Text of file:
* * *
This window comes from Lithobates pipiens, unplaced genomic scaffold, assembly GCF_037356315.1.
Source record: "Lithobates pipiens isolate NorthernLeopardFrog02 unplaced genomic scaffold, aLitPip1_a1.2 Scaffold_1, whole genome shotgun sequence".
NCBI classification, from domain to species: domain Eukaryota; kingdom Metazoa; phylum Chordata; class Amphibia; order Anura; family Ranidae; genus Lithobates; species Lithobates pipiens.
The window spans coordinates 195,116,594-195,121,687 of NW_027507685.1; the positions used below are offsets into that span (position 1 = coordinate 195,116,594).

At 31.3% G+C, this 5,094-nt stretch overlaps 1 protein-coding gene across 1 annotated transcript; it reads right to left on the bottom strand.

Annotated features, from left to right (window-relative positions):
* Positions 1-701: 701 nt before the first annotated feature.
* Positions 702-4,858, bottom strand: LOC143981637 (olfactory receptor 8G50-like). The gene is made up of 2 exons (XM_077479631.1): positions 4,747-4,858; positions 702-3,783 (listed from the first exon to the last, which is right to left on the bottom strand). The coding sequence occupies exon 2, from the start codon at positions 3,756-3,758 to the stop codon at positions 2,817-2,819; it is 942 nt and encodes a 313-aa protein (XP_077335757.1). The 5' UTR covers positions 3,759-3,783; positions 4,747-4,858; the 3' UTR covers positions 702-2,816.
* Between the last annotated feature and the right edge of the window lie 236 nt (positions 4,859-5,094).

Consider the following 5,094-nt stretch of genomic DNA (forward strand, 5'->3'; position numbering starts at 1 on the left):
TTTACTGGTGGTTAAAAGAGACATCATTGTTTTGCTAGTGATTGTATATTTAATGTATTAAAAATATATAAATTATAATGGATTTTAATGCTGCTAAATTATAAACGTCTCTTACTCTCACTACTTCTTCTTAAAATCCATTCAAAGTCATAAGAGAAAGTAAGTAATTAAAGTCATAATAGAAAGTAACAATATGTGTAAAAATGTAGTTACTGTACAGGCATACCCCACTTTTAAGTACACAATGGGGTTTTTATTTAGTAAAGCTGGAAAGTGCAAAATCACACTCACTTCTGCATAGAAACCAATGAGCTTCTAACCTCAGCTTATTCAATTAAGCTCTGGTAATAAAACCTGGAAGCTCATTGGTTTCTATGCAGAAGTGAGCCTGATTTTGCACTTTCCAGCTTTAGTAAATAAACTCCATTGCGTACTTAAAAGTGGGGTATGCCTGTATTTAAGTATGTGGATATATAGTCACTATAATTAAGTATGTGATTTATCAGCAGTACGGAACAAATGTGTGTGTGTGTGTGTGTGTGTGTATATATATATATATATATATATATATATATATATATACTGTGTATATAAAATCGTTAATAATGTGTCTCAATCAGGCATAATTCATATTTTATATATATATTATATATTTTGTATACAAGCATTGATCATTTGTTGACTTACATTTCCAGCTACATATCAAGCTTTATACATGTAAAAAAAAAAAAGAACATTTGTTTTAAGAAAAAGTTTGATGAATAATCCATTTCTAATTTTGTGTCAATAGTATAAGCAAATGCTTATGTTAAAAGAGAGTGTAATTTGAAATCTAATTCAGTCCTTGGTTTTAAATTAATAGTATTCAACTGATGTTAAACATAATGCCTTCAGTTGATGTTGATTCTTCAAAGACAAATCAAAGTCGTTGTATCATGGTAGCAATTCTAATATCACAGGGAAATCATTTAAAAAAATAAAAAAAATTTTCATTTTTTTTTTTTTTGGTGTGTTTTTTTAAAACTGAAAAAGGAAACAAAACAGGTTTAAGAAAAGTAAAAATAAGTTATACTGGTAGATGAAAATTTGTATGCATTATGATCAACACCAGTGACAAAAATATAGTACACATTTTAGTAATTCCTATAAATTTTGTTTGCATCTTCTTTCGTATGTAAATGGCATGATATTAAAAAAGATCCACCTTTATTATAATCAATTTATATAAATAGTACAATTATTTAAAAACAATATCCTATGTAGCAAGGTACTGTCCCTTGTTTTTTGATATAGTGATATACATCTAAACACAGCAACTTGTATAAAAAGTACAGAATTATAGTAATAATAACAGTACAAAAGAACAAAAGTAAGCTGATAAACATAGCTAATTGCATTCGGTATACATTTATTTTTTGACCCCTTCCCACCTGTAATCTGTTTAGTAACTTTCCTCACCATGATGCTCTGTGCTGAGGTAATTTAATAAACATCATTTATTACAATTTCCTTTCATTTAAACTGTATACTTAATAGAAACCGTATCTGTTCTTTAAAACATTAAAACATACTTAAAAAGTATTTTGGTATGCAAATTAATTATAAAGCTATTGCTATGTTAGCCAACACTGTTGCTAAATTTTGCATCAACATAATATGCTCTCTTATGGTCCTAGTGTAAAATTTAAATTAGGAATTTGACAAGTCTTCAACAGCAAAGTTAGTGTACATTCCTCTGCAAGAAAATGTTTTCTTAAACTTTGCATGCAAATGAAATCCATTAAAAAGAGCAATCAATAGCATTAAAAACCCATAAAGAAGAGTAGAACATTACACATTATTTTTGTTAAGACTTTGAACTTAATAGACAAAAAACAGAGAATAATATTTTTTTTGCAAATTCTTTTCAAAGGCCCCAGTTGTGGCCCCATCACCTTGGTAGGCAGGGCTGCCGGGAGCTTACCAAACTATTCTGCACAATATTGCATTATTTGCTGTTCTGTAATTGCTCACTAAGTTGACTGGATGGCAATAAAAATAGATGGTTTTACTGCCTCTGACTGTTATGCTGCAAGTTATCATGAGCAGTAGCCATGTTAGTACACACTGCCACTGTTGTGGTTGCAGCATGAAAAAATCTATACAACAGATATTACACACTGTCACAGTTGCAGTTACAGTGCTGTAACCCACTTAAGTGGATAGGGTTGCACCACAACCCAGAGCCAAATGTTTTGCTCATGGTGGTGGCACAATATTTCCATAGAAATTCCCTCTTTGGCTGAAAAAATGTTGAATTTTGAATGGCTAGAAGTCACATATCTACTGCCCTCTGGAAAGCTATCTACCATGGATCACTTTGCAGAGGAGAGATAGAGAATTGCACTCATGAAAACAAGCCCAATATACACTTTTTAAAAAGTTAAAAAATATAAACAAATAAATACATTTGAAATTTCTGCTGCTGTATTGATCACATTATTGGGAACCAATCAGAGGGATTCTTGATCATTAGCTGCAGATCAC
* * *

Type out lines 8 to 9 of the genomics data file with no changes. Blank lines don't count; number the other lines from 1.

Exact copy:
* Positions 702-4,858, bottom strand: LOC143981637 (olfactory receptor 8G50-like). The gene is made up of 2 exons (XM_077479631.1): positions 4,747-4,858; positions 702-3,783 (listed from the first exon to the last, which is right to left on the bottom strand). The coding sequence occupies exon 2, from the start codon at positions 3,756-3,758 to the stop codon at positions 2,817-2,819; it is 942 nt and encodes a 313-aa protein (XP_077335757.1). The 5' UTR covers positions 3,759-3,783; positions 4,747-4,858; the 3' UTR covers positions 702-2,816.
* Between the last annotated feature and the right edge of the window lie 236 nt (positions 4,859-5,094).